Windows 8 PCs rated and reviewed

The first wave of Windows 8 desktops, laptops, tablets, and hybrids has been benchmarked and tested. Find out what we loved and hated.

The first wave of Windows 8 PCs is already on sale, and our collection of reviews continues to grow.

We've been benchmarking and field-testing new Windows 8 systems, including all-in-one desktops, traditional clamshell laptops, hybrid PCs with detachable screens, and convertible laptops with displays that flip or twist around to form tabletlike devices. The latest additions include Lenovo's ThinkPad Twist convertible laptop and Acer's high-end Aspire S7.

Some of what we found surprised us, such as how well nontransforming laptops worked with added touch screens, or how important a decent touch pad still was for navigation. The majority of these first Windows 8 systems were inventive, if not always successful in their experimentation, and if there's one takeaway, it's that the combination of touch and the new Windows 8 not-Metro interface means we'll be seeing a lot more laptops and desktops that play with the traditional forms we've been accustomed to for years.

Lenovo ThinkPad Twist (4 stars)
The well-made Lenovo ThinkPad Twist a bit of a throwback, using a center-hinge, swiveling-screen design that will be familiar to anyone who used or shopped for a Windows tablet pre-2010. Read the full Lenovo ThinkPad Twist review.

Acer Aspire S7 (4 stars)
While the hardware and design of the Aspire S7 is definitely premium (it's arguably our favorite Windows 8 laptop so far), it's a tough sell at $1,649, especially with touch-screen Windows 8 laptops available for as little as $529. Read the full Acer Aspire S7 review.

Acer Aspire M5 481PT (4 stars)
The touch-enabled Aspire M5 481PT with Windows 8 is a very good all-around laptop, even if it lacks the Nvidia dedicated graphics included in the last model. Read the full Acer Aspire M5 481PT review.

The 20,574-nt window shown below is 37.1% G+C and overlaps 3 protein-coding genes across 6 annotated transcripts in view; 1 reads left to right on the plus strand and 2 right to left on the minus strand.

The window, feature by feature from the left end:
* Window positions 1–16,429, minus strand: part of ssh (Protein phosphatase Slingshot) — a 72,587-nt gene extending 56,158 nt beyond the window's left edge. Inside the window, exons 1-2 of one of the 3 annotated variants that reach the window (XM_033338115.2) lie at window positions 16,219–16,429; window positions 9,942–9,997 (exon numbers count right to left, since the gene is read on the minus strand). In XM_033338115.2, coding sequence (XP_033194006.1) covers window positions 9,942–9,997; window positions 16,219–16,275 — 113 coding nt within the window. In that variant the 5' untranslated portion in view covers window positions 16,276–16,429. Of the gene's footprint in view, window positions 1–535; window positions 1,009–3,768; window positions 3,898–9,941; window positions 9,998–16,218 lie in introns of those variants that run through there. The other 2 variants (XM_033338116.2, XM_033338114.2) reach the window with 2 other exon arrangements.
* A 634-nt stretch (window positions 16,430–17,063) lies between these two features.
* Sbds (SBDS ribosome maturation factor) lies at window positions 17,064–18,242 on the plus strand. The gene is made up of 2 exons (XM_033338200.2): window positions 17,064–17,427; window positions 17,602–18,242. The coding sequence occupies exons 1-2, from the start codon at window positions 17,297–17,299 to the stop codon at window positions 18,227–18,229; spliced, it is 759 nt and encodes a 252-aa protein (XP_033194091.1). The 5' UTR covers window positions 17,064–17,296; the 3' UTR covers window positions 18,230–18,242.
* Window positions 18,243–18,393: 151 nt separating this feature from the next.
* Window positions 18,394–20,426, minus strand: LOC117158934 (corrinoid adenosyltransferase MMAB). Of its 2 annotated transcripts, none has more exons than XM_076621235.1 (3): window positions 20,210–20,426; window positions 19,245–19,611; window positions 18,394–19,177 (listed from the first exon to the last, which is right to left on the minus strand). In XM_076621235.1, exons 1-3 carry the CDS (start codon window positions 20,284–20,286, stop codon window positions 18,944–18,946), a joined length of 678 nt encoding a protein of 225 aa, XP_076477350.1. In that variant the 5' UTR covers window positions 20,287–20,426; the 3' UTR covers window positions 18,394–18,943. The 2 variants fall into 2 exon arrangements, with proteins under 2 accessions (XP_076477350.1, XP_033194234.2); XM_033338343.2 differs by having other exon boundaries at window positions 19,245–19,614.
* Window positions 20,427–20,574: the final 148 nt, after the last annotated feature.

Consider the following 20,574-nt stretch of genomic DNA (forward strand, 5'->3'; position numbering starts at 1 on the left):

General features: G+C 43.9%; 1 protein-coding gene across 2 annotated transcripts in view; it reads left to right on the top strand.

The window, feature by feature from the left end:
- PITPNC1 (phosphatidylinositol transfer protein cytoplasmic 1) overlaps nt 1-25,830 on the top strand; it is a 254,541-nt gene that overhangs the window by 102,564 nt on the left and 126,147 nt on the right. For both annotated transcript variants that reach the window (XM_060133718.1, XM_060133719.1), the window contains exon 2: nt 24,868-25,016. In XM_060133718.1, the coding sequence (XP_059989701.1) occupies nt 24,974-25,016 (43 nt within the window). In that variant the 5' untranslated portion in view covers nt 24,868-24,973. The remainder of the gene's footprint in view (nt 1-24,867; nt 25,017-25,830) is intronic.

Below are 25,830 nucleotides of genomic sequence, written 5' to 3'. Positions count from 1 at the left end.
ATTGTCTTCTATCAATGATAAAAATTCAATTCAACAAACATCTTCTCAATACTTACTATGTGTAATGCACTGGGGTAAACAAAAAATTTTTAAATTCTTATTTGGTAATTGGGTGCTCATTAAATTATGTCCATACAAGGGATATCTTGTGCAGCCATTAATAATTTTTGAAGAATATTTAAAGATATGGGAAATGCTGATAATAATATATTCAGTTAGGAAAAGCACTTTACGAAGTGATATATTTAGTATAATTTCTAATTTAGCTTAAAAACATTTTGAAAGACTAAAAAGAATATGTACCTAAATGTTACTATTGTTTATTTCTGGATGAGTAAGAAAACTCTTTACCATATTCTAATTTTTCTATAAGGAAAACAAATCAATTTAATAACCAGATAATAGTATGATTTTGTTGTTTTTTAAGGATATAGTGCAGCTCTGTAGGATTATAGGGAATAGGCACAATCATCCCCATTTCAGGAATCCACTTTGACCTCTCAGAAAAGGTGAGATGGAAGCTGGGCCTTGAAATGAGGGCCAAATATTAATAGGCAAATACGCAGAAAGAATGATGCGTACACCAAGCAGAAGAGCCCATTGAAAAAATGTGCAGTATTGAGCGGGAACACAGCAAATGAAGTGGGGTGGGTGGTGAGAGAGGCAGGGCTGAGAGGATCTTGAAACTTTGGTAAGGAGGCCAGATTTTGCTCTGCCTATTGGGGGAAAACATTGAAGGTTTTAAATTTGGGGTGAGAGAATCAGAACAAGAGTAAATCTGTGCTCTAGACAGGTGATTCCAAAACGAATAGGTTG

Acer Aspire V5 (3.5 stars)
If you're looking for an inexpensive entry point to the Windows 8 touch experience, that's going to be hard to beat; the V5, with its edge-to-edge glass and big, buttonless touch pad, its a real looker. Read the full Acer Aspire V5 review.

Lenovo IdeaPad Yoga 13 (4 stars)
The Lenovo IdeaPad Yoga 13 looks as good as any 13-inch ultrabook, with the added attraction of a 360-degree screen and a laptop body that can fold into a tent, stand, or slate. But most importantly, it doesn't compromise the traditional laptop experience. Read the full Lenovo IdeaPad Yoga 13 review.

Acer Aspire 7600U (3 stars)
Three HDMI ports, a responsive touch screen, and its sleek looks give the Acer Aspire 7600U some appeal. Its problem is that for a similar price you can get the Dell XPS One 27, which is faster and has a higher-resolution 27-inch touch display. Read the full Acer Aspire 7600U review.

HP Envy TouchSmart Ultrabook 4 (3.5 stars)
The HP Envy TouchSmart Ultrabook 4 is a good gateway to the Windows 8 experience, but it's on the heavy side for an ultrabook, and the touch pad is jumpy at default settings. Read the full HP Envy TouchSmart Ultrabook 4 review.

Toshiba Satellite U845W-S430 (3 stars)
The wide screen is intriguing but not necessary for movie-watching (in fact, many 16:9 movies will end up with "reverse letterboxing" on the sides as opposed to the top/bottom in order to fit the screen), and it feels like it's missing something without touch. Read the full Toshiba Satellite U845W-S430 review.

Sony Vaio Tap 20 (3.5 stars)
For a 20-inch all-in-one touch-screen desktop with no optical drive and a low-voltage Core i5 chip, $999 seems like a lot to ask. But thanks to a built-in battery and a semiportable design, the Tap 20 might be the most distinctive Windows 8-launch PC. Read the full Sony Vaio Tap 20 review.

Dell XPS One 27 (4 stars; Editors' Choice Award winner)
Dell has the best of both worlds with this PC. It offers high-end options for those who want to pay for them, and it also outclasses its competition by offering the same high-resolution screen with its more modestly priced starting models. Read the full Dell XPS One 27 review.

Toshiba Satellite U925t (3.5 stars)